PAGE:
By Betsy Dolan
A 100-year old mansion that once stood in a prominent downtown Richmond location, was home to a former Texas Ranger and was even cut into pieces and moved in the 1970’s, is poised to begin the next chapter in it’s already colorful history.
Great Oak Manor, which now sits in back of Greatwood off of FM 762 and has been a bed and breakfast as well as a wedding venue for the last eight years, is for sale. Fred and Carey Gulliksen who bought the home in 2004 have decided to retire and put the home on the market for $958,000 a few months ago.
“It is bittersweet because we put all of our retirement money and our lives into it for the last nine years,” said Carey. “I really think this would be a great property for a family.”
Built in 1912 by Clement Newton Bassett, a former Texas Ranger known for his preference of carrying six guns at all times, the nearly 10,000 square foot home was originally built on the site of the old Fort Bend County Courthouse annex. Bassett lived there with his second wife, Libby Mitchell Bassett. Clement died in 1914, but Libby continued to live in the home until she passed away in 1941. Their daughter, Eleanor Bassett Williams lived in the home with her daughter Elizabeth Williams until the 1960’s.
The county eventually bought the house and the land from the Williams’ with the intention of building a new addition to the county courthouse. While the new annex was being built, the county used the house as a temporary courthouse building eventually selling the home to Penny and Bernard Shaffer in an auction for $3,000.
The Shaffer’s, who owned the house but not the land it sat on, had the home cut into five pieces and spent $30,000 moving it to a quiet acreage near Macek Road and FM 762.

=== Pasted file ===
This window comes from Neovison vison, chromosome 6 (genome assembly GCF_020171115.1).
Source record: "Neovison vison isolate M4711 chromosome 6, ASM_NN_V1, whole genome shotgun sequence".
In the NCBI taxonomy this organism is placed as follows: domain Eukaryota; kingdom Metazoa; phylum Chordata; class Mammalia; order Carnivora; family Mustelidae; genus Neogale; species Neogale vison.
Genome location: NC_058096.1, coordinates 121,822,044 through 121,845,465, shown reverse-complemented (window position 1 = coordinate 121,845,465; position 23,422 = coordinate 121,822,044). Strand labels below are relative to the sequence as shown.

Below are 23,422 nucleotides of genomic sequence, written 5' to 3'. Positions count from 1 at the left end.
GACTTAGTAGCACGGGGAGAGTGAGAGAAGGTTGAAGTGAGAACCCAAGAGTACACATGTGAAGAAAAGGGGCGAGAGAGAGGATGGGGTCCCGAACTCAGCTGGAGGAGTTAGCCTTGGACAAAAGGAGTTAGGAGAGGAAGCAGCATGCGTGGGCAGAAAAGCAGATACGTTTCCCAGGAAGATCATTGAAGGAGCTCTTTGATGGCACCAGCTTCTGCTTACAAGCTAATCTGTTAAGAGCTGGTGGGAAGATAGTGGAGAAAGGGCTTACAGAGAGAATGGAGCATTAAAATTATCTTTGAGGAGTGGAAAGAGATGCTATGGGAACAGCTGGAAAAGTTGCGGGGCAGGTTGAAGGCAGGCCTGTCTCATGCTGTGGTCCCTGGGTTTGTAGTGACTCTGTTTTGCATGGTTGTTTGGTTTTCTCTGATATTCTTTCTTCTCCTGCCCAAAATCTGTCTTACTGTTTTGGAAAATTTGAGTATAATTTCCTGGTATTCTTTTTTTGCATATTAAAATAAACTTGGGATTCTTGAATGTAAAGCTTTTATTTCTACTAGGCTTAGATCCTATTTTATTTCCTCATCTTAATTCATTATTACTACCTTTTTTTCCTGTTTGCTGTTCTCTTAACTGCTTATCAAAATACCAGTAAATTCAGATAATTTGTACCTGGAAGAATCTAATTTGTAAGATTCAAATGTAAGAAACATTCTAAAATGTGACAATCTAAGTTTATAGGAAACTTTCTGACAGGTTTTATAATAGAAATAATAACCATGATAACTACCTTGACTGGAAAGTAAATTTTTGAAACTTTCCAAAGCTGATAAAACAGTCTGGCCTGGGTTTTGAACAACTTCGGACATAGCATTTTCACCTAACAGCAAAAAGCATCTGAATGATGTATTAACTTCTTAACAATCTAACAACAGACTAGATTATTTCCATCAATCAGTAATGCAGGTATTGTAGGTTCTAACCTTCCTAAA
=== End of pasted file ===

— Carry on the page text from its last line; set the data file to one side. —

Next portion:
“The Shaffers thought that the location they picked was so remote that they would be able to live in the country for the rest of their days,” Gulliksen said. “They woke up one morning and Greatwood was being built.”
The Gulliksen’s bought the mansion from Penny Shaffer in 2004 and spent the next two years restoring the home, to its original glory which includes 13 bathrooms, 8 bedrooms, 3 laundry rooms and a 2,800 square foot loft on the third floor where the Gulliksen’s live. When the economic crisis hit in 2008 and a lot of their bed and breakfast customers stopped coming, the Gulliksen’s decided to expand and do weddings. The move was so successful that eventually they became a “wedding only” facility and converted the old barn into an event hall.
Now the couple says they are ready to retire and have already entertained inquiries from two potential buyers. They will have an estate sale the weekend after Thanksgiving to try and sell as many of the home’s furnishings as they can.
“We have so many happy memories here. We’ve been a part of so many memories,” Gulliksen said. “We want more memories to be made in this home.”